Liberia: Humanitarian Group Reaches Out to the Needy, Creates Awareness On COVID-19

press release

Monrovia — As the fight against the deadly coronavirus disease (covid-19) continues in Liberia, a charity and not-for-profit organization, The Voice on Wednesday, May 27, 2020 kicked off the distribution of assorted food items and community awareness campaign on the coronavirus pandemic in the country.

The Voice, which is headed by a young Liberian, Mr. Denzel D. Saryee, is principally involved in giving back to society, especially the underprivileged people in the country.

Interestingly, in a bid to jumpstart its charitable activities, the Voice embarked on an outreach mission in Kamara Town in Brewerville City, Po River and Ricks Institute Community in Virginia, outside Monrovia by giving out several assorted food items to the elderly of the township.

Presenting the gifts, the Chief Executive Officer of The Voice, Mr. Denzel D. Saryee, who is assisted by one Madam Janice Cooper, said the initiative was the organization's own way of identifying with communities, especially the elderly, most of whom are underprivileged, as the country grapples with the economic effects of the coronavirus disease (covid-19).

Saryee said the donation is just the first of several other that will be carried out by the organization.

"This is our own weak way of reaching out to you to identify with you. This is just the beginning and not the end. You are going to see us here again with more materials apart from just food items," Saryee assured the beneficiaries with smile beaming on their faces.

"We are not waiting for government or partners to donate before we can identify with residents in our community. It is now time for everyone to get involved in their little way," stated The Voice boss.

"We will continue to associate with you because we were all created the same. We are going to identify your needs and see how best we can help address these needs. God has laid it on our hearts so that we can be blessings to others, and this is why we are here," he asserted.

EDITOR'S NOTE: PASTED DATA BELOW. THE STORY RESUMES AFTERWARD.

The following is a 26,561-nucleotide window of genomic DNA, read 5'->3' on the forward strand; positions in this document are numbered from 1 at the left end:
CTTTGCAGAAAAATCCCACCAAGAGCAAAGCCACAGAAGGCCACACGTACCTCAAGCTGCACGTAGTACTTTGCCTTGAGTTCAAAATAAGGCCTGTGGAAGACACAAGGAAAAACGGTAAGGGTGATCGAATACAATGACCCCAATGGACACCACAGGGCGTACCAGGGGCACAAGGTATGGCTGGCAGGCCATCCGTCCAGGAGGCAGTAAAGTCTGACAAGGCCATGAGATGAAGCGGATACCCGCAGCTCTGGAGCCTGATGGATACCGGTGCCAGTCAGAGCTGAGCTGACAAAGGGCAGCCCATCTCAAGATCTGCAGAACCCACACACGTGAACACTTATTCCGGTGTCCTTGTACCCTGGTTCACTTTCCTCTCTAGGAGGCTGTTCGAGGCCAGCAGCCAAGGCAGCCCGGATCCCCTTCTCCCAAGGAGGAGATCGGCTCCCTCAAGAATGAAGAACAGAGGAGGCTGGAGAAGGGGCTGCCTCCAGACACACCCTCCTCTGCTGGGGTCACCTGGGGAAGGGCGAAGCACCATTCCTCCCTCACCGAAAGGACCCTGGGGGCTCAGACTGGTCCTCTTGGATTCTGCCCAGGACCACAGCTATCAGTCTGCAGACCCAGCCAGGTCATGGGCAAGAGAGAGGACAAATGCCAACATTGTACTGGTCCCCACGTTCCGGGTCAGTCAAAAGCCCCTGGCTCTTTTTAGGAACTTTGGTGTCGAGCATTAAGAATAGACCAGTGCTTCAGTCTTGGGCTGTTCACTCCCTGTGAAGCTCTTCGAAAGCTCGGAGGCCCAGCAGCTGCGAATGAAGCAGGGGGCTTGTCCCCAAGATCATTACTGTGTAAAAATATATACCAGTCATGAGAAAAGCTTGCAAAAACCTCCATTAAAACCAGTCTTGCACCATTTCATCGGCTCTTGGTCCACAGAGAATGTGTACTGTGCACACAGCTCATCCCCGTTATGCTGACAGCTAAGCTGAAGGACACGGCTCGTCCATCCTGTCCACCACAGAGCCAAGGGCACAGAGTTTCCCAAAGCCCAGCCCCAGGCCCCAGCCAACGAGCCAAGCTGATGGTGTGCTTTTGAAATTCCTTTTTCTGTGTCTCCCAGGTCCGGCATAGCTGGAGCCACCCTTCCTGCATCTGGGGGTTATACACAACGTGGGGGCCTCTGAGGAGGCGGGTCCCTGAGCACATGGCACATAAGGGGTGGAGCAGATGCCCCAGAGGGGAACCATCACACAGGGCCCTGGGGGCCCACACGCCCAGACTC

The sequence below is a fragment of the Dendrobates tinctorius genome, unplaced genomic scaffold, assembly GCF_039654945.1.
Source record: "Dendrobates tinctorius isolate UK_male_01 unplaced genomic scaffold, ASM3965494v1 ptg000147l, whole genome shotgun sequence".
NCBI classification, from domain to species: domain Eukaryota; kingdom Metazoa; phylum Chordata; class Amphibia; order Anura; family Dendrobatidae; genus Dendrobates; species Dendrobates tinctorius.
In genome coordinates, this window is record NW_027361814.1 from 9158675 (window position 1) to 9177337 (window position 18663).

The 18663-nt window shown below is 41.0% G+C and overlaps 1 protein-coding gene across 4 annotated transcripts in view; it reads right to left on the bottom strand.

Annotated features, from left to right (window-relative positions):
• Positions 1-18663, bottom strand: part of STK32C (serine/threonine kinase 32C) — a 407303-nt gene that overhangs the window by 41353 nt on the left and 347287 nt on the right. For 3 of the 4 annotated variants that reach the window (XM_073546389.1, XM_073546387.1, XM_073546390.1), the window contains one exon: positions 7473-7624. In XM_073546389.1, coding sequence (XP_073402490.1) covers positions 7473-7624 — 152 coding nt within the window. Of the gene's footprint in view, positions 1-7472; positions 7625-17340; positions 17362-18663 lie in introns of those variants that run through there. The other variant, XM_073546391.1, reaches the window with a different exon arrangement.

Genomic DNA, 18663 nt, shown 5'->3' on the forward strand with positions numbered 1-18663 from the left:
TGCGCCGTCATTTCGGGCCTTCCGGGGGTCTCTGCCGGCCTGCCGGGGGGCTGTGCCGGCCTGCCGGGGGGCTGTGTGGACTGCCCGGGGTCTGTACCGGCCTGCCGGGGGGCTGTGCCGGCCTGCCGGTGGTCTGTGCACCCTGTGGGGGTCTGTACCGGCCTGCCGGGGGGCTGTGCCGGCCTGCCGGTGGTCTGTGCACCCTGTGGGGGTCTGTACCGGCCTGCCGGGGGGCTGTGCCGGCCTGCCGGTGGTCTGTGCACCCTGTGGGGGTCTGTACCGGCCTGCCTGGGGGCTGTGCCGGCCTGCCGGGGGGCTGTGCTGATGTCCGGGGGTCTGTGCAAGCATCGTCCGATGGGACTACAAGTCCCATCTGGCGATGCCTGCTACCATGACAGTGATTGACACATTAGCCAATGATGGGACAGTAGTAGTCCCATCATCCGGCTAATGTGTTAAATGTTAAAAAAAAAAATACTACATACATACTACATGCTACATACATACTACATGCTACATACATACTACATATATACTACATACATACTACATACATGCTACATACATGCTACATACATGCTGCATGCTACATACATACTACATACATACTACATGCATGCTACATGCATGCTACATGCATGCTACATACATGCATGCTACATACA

Aside from the donation, Saryee also sensitized residents of the various communities to adhere to all the health and safety protocols laid down by the National Public Health Institute of Liberia(NPHIL) and the Ministry of Health(MoH) so as to win the battle against covid-19.

"We are basically here to encourage our community dwellers to follow and abide by the preventative measure announced by health authorities and stop the spread of the virus, because coronavirus is real and it kills. Therefore, we are appealing to our parents not to doubt but to follow all the measures," The Voice chief stated.

"Whether you believe that coronavirus is real or not, all I want to tell you is to please respect all the health and safety rules. Avoid close contact, and wash your hands as frequently as you can daily with soap and clean water," added Saryee.

In response, the Chairman of Kamara Town, Chief Momo Ballah, lauded the group for the kind gesture, stressing that it is the first group ever to reach out to them since the outbreak of the disease in the country.

"We are so glad for you. You think what you give is little, but for us, it's a lot because you are the first group to ever think on us. What you did touches my heart so much. May God bless you and make this organization to grow," lauded Chief Ballah.

Like Chief Ballah, several other residents of both towns, thanked the group for what they described as a laudable initiative.

"Since this thing [coronavirus] happened, this is the first group to do this thing here. The people can just come and [record] our names, thinking that they will bring us food, but nothing has been done. Old people like us; we are suffering in this town. So, the one these people did, I am so satisfied," noted Mary Clarke, a resident of Kamara Town.

"First of all I tell God thank you for this distribution. I am very happy about this organization because this is the first as the chairman rightly stated. The government has come here and promised but we have not seen any sign. Probably, we might not see it at all," Fartama Passawe, an elderly man, voiced out.

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